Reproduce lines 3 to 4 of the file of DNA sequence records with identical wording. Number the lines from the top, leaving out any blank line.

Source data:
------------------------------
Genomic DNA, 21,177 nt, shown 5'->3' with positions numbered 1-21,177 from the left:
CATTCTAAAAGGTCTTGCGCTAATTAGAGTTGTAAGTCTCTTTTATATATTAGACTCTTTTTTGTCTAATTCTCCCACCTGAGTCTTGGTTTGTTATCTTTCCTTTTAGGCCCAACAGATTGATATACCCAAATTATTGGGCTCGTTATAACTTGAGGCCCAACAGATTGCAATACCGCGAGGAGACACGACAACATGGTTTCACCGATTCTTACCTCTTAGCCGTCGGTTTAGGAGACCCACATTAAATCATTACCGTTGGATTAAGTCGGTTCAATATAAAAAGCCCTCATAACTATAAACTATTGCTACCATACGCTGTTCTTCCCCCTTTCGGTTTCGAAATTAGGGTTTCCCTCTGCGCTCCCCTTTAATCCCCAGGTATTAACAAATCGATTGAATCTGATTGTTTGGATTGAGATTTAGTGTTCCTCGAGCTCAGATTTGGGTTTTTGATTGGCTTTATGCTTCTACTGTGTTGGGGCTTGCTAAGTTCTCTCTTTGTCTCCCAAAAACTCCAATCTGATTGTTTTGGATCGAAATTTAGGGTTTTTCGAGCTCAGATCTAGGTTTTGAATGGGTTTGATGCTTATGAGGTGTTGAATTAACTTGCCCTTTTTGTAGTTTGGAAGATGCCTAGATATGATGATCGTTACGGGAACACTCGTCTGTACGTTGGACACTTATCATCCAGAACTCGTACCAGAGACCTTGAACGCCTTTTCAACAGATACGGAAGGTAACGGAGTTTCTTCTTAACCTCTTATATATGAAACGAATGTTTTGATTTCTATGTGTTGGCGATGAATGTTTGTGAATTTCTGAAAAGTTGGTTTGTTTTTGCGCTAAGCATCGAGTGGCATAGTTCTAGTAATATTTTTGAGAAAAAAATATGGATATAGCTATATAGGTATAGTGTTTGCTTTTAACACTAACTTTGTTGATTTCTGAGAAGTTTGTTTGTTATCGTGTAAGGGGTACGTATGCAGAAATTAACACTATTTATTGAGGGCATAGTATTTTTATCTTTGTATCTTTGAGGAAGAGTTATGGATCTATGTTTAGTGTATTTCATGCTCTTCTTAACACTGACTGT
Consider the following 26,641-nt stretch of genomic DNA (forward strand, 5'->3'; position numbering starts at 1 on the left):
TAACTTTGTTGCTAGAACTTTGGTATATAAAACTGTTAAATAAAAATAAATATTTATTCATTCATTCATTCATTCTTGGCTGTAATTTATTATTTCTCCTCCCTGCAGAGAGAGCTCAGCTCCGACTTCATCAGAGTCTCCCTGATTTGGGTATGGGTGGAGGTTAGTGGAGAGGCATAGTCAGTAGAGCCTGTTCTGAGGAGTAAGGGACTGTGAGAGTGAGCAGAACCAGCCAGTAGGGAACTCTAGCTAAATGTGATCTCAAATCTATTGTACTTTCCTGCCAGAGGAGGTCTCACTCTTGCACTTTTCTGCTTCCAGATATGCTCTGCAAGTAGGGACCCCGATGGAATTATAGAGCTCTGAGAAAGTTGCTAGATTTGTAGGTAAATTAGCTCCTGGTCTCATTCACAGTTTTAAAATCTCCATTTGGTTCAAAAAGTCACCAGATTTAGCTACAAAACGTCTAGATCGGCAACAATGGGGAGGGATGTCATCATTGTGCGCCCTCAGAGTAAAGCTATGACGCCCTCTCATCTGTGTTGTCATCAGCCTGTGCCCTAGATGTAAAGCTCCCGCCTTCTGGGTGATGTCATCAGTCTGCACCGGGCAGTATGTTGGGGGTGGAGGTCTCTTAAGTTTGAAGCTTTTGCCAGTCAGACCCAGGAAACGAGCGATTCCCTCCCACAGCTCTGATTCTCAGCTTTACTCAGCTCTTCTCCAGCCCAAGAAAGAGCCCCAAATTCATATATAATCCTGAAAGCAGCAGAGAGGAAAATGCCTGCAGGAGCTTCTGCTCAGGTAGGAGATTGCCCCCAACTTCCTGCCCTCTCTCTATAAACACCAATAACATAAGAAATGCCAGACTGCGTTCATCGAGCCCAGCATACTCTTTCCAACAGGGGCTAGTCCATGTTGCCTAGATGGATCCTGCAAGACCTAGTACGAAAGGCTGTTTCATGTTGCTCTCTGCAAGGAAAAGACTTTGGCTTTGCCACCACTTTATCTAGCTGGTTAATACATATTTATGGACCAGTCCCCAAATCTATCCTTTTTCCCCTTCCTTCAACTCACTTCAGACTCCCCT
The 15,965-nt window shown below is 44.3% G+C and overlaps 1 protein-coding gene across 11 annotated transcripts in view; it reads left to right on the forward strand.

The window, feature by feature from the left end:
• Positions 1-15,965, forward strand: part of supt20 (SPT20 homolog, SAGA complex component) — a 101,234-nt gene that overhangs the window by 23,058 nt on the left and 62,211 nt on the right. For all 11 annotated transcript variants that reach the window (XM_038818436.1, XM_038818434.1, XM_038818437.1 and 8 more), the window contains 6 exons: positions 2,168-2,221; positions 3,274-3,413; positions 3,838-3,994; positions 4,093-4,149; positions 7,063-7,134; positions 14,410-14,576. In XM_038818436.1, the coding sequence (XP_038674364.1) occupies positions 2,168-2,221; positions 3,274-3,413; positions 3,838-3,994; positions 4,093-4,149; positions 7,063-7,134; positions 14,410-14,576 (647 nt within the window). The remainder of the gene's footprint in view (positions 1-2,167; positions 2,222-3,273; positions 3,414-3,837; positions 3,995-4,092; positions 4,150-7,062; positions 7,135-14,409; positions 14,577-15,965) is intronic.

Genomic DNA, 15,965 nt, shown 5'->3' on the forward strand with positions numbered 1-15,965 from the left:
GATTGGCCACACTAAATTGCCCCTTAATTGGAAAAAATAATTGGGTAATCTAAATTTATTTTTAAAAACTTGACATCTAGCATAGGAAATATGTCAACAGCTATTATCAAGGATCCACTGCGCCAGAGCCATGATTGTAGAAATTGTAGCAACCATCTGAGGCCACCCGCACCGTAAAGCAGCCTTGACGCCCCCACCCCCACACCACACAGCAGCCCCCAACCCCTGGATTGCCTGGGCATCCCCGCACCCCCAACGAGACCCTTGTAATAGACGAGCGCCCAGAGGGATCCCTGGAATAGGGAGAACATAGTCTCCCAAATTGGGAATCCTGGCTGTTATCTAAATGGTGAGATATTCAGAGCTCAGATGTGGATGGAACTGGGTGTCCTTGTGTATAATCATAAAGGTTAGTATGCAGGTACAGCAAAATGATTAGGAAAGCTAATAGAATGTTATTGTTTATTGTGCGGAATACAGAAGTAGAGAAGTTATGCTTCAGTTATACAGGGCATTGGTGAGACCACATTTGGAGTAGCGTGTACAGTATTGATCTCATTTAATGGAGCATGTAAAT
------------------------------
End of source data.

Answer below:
Consider the following 26,641-nt stretch of genomic DNA (forward strand, 5'->3'; position numbering starts at 1 on the left):
TAACTTTGTTGCTAGAACTTTGGTATATAAAACTGTTAAATAAAAATAAATATTTATTCATTCATTCATTCATTCTTGGCTGTAATTTATTATTTCTCCTCCCTGCAGAGAGAGCTCAGCTCCGACTTCATCAGAGTCTCCCTGATTTGGGTATGGGTGGAGGTTAGTGGAGAGGCATAGTCAGTAGAGCCTGTTCTGAGGAGTAAGGGACTGTGAGAGTGAGCAGAACCAGCCAGTAGGGAACTCTAGCTAAATGTGATCTCAAATCTATTGTACTTTCCTGCCAGAGGAGGTCTCACTCTTGCACTTTTCTGCTTCCAGATATGCTCTGCAAGTAGGGACCCCGATGGAATTATAGAGCTCTGAGAAAGTTGCTAGATTTGTAGGTAAATTAGCTCCTGGTCTCATTCACAGTTTTAAAATCTCCATTTGGTTCAAAAAGTCACCAGATTTAGCTACAAAACGTCTAGATCGGCAACAATGGGGAGGGATGTCATCATTGTGCGCCCTCAGAGTAAAGCTATGACGCCCTCTCATCTGTGTTGTCATCAGCCTGTGCCCTAGATGTAAAGCTCCCGCCTTCTGGGTGATGTCATCAGTCTGCACCGGGCAGTATGTTGGGGGTGGAGGTCTCTTAAGTTTGAAGCTTTTGCCAGTCAGACCCAGGAAACGAGCGATTCCCTCCCACAGCTCTGATTCTCAGCTTTACTCAGCTCTTCTCCAGCCCAAGAAAGAGCCCCAAATTCATATATAATCCTGAAAGCAGCAGAGAGGAAAATGCCTGCAGGAGCTTCTGCTCAGGTAGGAGATTGCCCCCAACTTCCTGCCCTCTCTCTATAAACACCAATAACATAAGAAATGCCAGACTGCGTTCATCGAGCCCAGCATACTCTTTCCAACAGGGGCTAGTCCATGTTGCCTAGATGGATCCTGCAAGACCTAGTACGAAAGGCTGTTTCATGTTGCTCTCTGCAAGGAAAAGACTTTGGCTTTGCCACCACTTTATCTAGCTGGTTAATACATATTTATGGACCAGTCCCCAAATCTATCCTTTTTCCCCTTCCTTCAACTCACTTCAGACTCCCCT